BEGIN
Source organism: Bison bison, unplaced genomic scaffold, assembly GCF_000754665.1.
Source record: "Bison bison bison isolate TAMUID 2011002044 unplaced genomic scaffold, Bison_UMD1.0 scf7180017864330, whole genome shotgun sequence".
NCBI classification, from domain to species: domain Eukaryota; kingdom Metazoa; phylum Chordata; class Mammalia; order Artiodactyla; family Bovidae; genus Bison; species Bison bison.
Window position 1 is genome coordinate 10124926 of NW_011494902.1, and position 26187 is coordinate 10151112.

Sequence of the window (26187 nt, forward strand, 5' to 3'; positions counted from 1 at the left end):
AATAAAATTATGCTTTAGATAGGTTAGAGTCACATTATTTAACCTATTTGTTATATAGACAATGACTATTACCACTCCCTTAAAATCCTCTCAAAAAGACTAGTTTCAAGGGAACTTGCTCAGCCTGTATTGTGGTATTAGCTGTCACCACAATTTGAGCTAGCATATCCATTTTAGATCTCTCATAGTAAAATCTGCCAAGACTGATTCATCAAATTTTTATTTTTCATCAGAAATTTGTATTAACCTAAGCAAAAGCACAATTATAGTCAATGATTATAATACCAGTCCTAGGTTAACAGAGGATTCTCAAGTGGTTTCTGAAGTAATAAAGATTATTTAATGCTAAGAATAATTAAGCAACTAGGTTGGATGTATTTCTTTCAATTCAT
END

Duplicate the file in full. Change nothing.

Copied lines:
Source organism: Bison bison, unplaced genomic scaffold, assembly GCF_000754665.1.
Source record: "Bison bison bison isolate TAMUID 2011002044 unplaced genomic scaffold, Bison_UMD1.0 scf7180017864330, whole genome shotgun sequence".
NCBI classification, from domain to species: domain Eukaryota; kingdom Metazoa; phylum Chordata; class Mammalia; order Artiodactyla; family Bovidae; genus Bison; species Bison bison.
Window position 1 is genome coordinate 10124926 of NW_011494902.1, and position 26187 is coordinate 10151112.

Sequence of the window (26187 nt, forward strand, 5' to 3'; positions counted from 1 at the left end):
AATAAAATTATGCTTTAGATAGGTTAGAGTCACATTATTTAACCTATTTGTTATATAGACAATGACTATTACCACTCCCTTAAAATCCTCTCAAAAAGACTAGTTTCAAGGGAACTTGCTCAGCCTGTATTGTGGTATTAGCTGTCACCACAATTTGAGCTAGCATATCCATTTTAGATCTCTCATAGTAAAATCTGCCAAGACTGATTCATCAAATTTTTATTTTTCATCAGAAATTTGTATTAACCTAAGCAAAAGCACAATTATAGTCAATGATTATAATACCAGTCCTAGGTTAACAGAGGATTCTCAAGTGGTTTCTGAAGTAATAAAGATTATTTAATGCTAAGAATAATTAAGCAACTAGGTTGGATGTATTTCTTTCAATTCAT